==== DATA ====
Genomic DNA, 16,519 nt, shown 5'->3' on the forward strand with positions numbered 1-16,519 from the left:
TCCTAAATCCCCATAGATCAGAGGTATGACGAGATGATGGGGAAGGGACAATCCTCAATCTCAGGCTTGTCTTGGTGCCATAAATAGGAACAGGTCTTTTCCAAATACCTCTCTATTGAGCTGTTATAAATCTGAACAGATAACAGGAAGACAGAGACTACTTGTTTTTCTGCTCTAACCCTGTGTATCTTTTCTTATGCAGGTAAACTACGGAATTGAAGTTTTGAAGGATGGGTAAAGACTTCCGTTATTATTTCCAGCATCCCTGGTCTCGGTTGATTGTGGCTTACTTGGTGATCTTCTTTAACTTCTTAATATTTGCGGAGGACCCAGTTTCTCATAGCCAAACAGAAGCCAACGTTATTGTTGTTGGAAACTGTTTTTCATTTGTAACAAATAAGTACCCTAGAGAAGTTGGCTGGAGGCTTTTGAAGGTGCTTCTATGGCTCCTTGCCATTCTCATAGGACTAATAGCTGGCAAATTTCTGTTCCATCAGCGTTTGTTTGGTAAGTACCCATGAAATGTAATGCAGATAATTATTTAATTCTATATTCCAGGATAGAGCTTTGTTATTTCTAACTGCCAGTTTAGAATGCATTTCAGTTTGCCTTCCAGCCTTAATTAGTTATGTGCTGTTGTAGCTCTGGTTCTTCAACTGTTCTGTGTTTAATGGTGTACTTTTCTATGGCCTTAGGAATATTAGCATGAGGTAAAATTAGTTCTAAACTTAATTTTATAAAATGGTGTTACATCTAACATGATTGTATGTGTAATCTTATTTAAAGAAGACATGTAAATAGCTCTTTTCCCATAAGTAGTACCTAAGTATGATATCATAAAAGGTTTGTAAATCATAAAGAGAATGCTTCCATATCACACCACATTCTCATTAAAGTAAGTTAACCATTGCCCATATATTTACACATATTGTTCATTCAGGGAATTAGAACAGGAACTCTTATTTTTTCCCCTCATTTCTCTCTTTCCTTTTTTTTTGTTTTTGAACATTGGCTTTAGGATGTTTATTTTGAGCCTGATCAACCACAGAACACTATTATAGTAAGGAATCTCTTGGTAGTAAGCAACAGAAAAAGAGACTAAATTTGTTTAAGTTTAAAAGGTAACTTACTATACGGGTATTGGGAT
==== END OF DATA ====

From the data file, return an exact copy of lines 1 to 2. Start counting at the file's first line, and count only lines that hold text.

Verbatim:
Genomic DNA, 16,519 nt, shown 5'->3' on the forward strand with positions numbered 1-16,519 from the left:
TCCTAAATCCCCATAGATCAGAGGTATGACGAGATGATGGGGAAGGGACAATCCTCAATCTCAGGCTTGTCTTGGTGCCATAAATAGGAACAGGTCTTTTCCAAATACCTCTCTATTGAGCTGTTATAAATCTGAACAGATAACAGGAAGACAGAGACTACTTGTTTTTCTGCTCTAACCCTGTGTATCTTTTCTTATGCAGGTAAACTACGGAATTGAAGTTTTGAAGGATGGGTAAAGACTTCCGTTATTATTTCCAGCATCCCTGGTCTCGGTTGATTGTGGCTTACTTGGTGATCTTCTTTAACTTCTTAATATTTGCGGAGGACCCAGTTTCTCATAGCCAAACAGAAGCCAACGTTATTGTTGTTGGAAACTGTTTTTCATTTGTAACAAATAAGTACCCTAGAGAAGTTGGCTGGAGGCTTTTGAAGGTGCTTCTATGGCTCCTTGCCATTCTCATAGGACTAATAGCTGGCAAATTTCTGTTCCATCAGCGTTTGTTTGGTAAGTACCCATGAAATGTAATGCAGATAATTATTTAATTCTATATTCCAGGATAGAGCTTTGTTATTTCTAACTGCCAGTTTAGAATGCATTTCAGTTTGCCTTCCAGCCTTAATTAGTTATGTGCTGTTGTAGCTCTGGTTCTTCAACTGTTCTGTGTTTAATGGTGTACTTTTCTATGGCCTTAGGAATATTAGCATGAGGTAAAATTAGTTCTAAACTTAATTTTATAAAATGGTGTTACATCTAACATGATTGTATGTGTAATCTTATTTAAAGAAGACATGTAAATAGCTCTTTTCCCATAAGTAGTACCTAAGTATGATATCATAAAAGGTTTGTAAATCATAAAGAGAATGCTTCCATATCACACCACATTCTCATTAAAGTAAGTTAACCATTGCCCATATATTTACACATATTGTTCATTCAGGGAATTAGAACAGGAACTCTTATTTTTTCCCCTCATTTCTCTCTTTCCTTTTTTTTTGTTTTTGAACATTGGCTTTAGGATGTTTATTTTGAGCCTGATCAACCACAGAACACTATTATAGTAAGGAATCTCTTGGTAGTAAGCAACAGAAAAAGAGACTAAATTTGTTTAAGTTTAAAAGGTAACTTACTATACGGGTATTGGGAT